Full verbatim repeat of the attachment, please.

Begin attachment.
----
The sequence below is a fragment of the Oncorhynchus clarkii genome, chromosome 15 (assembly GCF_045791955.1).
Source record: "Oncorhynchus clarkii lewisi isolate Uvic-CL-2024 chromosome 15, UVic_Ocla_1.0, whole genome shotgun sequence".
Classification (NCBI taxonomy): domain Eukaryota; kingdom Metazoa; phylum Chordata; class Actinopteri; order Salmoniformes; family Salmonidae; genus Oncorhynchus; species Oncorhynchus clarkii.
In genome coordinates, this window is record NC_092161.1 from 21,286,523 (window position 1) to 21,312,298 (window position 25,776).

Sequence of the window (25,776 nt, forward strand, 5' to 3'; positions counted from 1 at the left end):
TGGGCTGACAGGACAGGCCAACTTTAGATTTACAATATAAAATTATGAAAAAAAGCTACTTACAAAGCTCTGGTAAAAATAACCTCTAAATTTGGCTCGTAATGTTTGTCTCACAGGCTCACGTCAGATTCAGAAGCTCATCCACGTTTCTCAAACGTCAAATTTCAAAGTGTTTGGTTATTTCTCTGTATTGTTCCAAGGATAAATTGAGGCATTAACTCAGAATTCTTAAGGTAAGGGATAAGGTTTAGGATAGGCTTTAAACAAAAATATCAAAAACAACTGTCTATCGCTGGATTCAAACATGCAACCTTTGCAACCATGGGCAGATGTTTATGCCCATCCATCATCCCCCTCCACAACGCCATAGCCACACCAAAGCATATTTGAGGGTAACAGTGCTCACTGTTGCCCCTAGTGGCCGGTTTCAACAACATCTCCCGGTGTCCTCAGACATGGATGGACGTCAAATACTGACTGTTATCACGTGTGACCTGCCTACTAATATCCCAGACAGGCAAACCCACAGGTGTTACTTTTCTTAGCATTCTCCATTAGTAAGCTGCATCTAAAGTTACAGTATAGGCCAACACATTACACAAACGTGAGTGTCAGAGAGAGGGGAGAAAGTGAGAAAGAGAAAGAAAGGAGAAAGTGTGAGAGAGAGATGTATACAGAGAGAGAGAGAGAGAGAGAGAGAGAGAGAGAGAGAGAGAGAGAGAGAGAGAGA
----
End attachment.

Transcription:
The sequence below is a fragment of the Oncorhynchus clarkii genome, chromosome 15 (assembly GCF_045791955.1).
Source record: "Oncorhynchus clarkii lewisi isolate Uvic-CL-2024 chromosome 15, UVic_Ocla_1.0, whole genome shotgun sequence".
Classification (NCBI taxonomy): domain Eukaryota; kingdom Metazoa; phylum Chordata; class Actinopteri; order Salmoniformes; family Salmonidae; genus Oncorhynchus; species Oncorhynchus clarkii.
In genome coordinates, this window is record NC_092161.1 from 21,286,523 (window position 1) to 21,312,298 (window position 25,776).

Sequence of the window (25,776 nt, forward strand, 5' to 3'; positions counted from 1 at the left end):
TGGGCTGACAGGACAGGCCAACTTTAGATTTACAATATAAAATTATGAAAAAAAGCTACTTACAAAGCTCTGGTAAAAATAACCTCTAAATTTGGCTCGTAATGTTTGTCTCACAGGCTCACGTCAGATTCAGAAGCTCATCCACGTTTCTCAAACGTCAAATTTCAAAGTGTTTGGTTATTTCTCTGTATTGTTCCAAGGATAAATTGAGGCATTAACTCAGAATTCTTAAGGTAAGGGATAAGGTTTAGGATAGGCTTTAAACAAAAATATCAAAAACAACTGTCTATCGCTGGATTCAAACATGCAACCTTTGCAACCATGGGCAGATGTTTATGCCCATCCATCATCCCCCTCCACAACGCCATAGCCACACCAAAGCATATTTGAGGGTAACAGTGCTCACTGTTGCCCCTAGTGGCCGGTTTCAACAACATCTCCCGGTGTCCTCAGACATGGATGGACGTCAAATACTGACTGTTATCACGTGTGACCTGCCTACTAATATCCCAGACAGGCAAACCCACAGGTGTTACTTTTCTTAGCATTCTCCATTAGTAAGCTGCATCTAAAGTTACAGTATAGGCCAACACATTACACAAACGTGAGTGTCAGAGAGAGGGGAGAAAGTGAGAAAGAGAAAGAAAGGAGAAAGTGTGAGAGAGAGATGTATACAGAGAGAGAGAGAGAGAGAGAGAGAGAGAGAGAGAGAGAGAGAGAGAGAGAGAGA